Inside the Reporter’s Notebook is a biweekly dispatch of news and information you may have missed or that slipped through the cracks at conferences, hearings and other events. This is not a column or commentary – it’s news tidbits, strongly-sourced buzz, and other items of interest that have happened or are happening in the federal IT and acquisition communities.
As always, we encourage you to submit ideas, suggestions and, of course, news to Jason via email.
There has been plenty of discussion in the federal community about the Office of Management and Budget’s 30-day cyber sprint and whether it made any difference or not.
Some experts say the cyber sprint was just window dressing on long-standing problems. Others pointed to finally forcing agencies to use their smart identity cards to log-on to their networks and computers, and that was, at least, the type of difference maker that had been missing over the last decade.
A new document obtained by Federal News Radio shows just how bad a shape agencies were in as of June, and just how far they’ve come over the summer.
When OMB released results of the cyber sprint, federal Chief Information Officer Tony Scott highlighted governmentwide progress in using secure identity cards to log on to networks. But it’s what Scott didn’t talk about publicly that creates both hope and fear.
The Office of Personnel Management faced a quandary. As one of the first agencies out of the gate under the Continuous Diagnostics and Mitigation (CDM) program, the question officials had to ponder was both simple in the idea, but complicated in the final decision: Does an agency wait until the Homeland Security Department and Booz Allen Hamilton, the contractor which won the task order for Group B, implement the tools and technologies, or does it pay for similar tools for another year on its own?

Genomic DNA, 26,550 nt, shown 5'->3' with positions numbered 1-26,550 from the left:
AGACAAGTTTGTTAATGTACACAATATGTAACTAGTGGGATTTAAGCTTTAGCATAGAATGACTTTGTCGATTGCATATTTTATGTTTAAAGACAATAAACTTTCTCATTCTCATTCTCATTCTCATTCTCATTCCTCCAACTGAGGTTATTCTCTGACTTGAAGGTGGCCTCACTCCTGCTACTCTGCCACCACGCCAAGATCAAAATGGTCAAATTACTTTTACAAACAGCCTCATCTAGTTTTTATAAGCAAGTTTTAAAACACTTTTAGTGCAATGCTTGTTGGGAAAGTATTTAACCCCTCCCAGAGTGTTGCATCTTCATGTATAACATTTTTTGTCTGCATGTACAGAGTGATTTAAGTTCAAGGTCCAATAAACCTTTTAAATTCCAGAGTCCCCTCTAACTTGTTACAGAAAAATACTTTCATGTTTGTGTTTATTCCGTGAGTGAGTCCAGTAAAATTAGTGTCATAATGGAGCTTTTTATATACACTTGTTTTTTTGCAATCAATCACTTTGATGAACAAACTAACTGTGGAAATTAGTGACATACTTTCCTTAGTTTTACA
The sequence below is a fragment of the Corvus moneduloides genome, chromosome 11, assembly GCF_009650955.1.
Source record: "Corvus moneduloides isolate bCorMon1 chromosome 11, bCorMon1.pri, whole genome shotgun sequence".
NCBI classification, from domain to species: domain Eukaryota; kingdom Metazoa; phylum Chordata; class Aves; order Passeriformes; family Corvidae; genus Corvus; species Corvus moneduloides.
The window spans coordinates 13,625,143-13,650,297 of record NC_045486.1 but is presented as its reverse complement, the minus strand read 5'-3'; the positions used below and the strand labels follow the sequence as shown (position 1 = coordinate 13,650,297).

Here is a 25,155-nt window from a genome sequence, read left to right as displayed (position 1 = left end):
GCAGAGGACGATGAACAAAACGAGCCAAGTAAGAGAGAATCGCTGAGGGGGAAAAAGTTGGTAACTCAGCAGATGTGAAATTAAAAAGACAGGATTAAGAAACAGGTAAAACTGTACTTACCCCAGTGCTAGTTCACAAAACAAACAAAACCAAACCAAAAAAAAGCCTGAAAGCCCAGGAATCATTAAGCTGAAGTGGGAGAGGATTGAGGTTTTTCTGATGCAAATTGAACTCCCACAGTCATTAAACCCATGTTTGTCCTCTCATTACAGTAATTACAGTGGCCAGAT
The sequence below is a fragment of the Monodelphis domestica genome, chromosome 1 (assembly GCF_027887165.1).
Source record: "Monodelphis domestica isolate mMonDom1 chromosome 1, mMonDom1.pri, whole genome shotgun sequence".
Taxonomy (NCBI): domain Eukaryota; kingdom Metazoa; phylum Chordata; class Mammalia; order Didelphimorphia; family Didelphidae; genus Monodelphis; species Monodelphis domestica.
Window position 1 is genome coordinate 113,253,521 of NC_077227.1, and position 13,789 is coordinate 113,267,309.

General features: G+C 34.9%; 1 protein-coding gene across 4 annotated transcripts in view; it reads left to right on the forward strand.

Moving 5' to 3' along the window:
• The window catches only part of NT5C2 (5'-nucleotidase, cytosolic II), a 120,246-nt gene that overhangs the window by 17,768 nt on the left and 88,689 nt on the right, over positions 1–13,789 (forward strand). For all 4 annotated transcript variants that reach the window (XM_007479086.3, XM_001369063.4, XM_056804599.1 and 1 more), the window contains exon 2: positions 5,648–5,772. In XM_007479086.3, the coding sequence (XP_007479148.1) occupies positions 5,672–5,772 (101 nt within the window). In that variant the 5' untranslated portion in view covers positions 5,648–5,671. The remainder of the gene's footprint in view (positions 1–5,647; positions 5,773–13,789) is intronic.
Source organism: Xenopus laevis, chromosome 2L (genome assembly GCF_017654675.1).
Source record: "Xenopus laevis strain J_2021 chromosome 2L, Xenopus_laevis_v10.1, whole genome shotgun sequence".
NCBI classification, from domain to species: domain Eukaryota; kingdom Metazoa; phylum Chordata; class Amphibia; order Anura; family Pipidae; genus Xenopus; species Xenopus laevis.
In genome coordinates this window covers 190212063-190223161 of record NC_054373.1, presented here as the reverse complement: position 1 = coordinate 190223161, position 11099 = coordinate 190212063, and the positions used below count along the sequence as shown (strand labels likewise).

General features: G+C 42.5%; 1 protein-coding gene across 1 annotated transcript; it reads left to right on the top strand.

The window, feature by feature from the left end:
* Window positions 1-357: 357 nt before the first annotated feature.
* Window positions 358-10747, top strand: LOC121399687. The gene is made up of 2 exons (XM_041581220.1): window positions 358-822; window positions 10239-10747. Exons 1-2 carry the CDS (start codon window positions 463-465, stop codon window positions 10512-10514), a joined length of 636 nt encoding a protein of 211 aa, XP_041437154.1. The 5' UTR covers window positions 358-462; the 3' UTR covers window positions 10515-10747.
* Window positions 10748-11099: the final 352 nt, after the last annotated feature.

In the end, Jeff Wagner, OPM’s director of IT security operations, said the agency decided it couldn’t do without these tools even though DHS, through its CDM fund, is paying for similar applications and expects them to be installed by next spring.
NASA could be soon looking for another chief information officer.
Sources say Larry Sweet has told his staff he plans on retiring at the end of the calendar year.
Sweet moved to NASA headquarters from Johnson Space Center in June 2013 and worked for the agency for what will be 28 years in December.
Over the last two years, he has been advocating a concept called “enterprise first,” where the 18 space centers and organizations could take advantage of shared IT services.